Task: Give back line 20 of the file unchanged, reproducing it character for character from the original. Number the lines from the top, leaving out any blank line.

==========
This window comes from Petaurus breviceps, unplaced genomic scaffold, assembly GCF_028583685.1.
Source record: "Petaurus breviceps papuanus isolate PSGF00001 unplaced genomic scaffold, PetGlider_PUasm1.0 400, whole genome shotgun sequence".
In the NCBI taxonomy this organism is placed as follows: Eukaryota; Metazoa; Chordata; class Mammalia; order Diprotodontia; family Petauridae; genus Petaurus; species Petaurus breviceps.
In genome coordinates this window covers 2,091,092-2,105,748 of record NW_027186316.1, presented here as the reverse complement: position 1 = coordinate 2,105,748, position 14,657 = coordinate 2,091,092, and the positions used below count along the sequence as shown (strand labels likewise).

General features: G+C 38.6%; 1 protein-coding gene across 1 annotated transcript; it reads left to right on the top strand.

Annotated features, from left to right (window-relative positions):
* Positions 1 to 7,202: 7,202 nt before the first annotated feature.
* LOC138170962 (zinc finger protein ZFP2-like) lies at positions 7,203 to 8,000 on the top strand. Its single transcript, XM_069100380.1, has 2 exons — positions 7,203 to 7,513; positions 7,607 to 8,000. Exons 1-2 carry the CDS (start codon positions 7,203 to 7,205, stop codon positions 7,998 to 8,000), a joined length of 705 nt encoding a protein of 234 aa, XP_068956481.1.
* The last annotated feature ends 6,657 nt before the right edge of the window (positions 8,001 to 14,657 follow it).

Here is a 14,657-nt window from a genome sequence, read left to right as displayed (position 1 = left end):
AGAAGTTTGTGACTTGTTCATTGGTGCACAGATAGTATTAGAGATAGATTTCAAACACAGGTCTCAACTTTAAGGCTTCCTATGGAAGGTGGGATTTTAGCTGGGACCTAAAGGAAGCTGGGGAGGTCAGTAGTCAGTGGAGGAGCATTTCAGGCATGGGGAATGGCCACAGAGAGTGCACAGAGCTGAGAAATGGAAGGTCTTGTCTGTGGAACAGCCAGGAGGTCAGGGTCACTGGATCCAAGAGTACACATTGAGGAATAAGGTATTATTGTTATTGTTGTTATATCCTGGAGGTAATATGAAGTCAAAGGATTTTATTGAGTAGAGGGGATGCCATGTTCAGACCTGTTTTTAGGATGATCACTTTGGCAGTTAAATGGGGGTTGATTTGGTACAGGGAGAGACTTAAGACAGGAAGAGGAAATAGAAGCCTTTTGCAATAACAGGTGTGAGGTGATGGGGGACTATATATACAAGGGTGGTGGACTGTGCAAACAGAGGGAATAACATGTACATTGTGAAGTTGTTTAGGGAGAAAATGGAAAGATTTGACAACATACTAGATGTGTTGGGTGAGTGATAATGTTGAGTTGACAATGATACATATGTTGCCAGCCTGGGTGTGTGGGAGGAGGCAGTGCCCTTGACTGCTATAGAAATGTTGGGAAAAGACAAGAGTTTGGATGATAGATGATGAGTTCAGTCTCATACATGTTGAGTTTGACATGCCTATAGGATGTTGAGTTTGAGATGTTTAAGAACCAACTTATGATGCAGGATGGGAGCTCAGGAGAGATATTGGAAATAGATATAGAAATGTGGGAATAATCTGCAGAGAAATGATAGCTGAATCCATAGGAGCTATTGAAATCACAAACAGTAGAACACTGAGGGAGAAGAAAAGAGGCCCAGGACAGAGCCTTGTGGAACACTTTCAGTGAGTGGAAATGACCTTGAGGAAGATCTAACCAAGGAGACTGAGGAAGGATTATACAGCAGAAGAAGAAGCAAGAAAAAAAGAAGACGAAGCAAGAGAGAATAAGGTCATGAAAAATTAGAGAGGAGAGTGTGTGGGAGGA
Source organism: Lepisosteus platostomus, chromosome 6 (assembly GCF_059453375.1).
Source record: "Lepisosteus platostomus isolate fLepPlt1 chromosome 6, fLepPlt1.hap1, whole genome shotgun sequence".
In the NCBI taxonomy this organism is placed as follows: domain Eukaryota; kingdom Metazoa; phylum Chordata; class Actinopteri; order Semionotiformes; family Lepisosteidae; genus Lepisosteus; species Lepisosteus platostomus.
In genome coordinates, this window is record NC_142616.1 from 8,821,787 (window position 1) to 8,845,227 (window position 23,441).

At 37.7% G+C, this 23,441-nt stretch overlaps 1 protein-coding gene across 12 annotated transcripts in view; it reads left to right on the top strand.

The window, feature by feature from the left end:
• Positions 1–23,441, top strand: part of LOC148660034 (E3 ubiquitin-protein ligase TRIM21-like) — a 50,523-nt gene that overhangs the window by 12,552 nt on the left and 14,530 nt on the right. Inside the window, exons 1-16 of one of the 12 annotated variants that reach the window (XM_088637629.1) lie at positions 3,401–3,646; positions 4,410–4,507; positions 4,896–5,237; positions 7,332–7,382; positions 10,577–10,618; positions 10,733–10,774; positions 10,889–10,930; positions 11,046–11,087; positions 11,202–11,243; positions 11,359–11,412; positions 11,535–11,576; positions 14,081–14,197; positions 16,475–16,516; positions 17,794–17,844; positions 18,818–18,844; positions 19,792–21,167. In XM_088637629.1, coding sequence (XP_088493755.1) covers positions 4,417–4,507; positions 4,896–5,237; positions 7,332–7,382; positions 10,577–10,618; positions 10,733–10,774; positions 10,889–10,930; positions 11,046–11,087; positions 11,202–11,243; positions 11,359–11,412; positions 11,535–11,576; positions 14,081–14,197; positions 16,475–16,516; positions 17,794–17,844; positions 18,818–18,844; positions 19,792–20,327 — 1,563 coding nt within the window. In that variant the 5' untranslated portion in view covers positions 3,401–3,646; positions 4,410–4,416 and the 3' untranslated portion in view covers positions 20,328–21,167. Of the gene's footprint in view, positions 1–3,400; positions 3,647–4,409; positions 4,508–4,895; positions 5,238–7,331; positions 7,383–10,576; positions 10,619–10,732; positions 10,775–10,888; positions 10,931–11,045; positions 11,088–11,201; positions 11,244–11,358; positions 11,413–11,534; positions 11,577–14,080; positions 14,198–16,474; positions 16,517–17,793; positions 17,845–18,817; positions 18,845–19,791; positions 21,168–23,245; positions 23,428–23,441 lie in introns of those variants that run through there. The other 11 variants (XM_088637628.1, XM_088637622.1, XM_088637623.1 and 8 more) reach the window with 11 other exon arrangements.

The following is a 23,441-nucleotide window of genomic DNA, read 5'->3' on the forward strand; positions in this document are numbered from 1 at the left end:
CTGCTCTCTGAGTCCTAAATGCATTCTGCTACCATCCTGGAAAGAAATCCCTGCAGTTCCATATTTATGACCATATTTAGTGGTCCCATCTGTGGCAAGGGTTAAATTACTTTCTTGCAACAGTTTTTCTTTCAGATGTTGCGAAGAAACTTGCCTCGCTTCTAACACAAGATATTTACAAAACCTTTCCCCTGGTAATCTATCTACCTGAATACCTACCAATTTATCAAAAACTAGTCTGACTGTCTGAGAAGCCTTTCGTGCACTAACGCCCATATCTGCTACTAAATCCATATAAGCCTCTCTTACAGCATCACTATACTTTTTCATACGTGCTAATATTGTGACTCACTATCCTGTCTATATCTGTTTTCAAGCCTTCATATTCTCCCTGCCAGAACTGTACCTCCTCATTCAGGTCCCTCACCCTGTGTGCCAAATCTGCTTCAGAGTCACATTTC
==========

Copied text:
CTGCTCTCTGAGTCCTAAATGCATTCTGCTACCATCCTGGAAAGAAATCCCTGCAGTTCCATATTTATGACCATATTTAGTGGTCCCATCTGTGGCAAGGGTTAAATTACTTTCTTGCAACAGTTTTTCTTTCAGATGTTGCGAAGAAACTTGCCTCGCTTCTAACACAAGATATTTACAAAACCTTTCCCCTGGTAATCTATCTACCTGAATACCTACCAATTTATCAAAAACTAGTCTGACTGTCTGAGAAGCCTTTCGTGCACTAACGCCCATATCTGCTACTAAATCCATATAAGCCTCTCTTACAGCATCACTATACTTTTTCATACGTGCTAATATTGTGACTCACTATCCTGTCTATATCTGTTTTCAAGCCTTCATATTCTCCCTGCCAGAACTGTACCTCCTCATTCAGGTCCCTCACCCTGTGTGCCAAATCTGCTTCAGAGTCACATTTC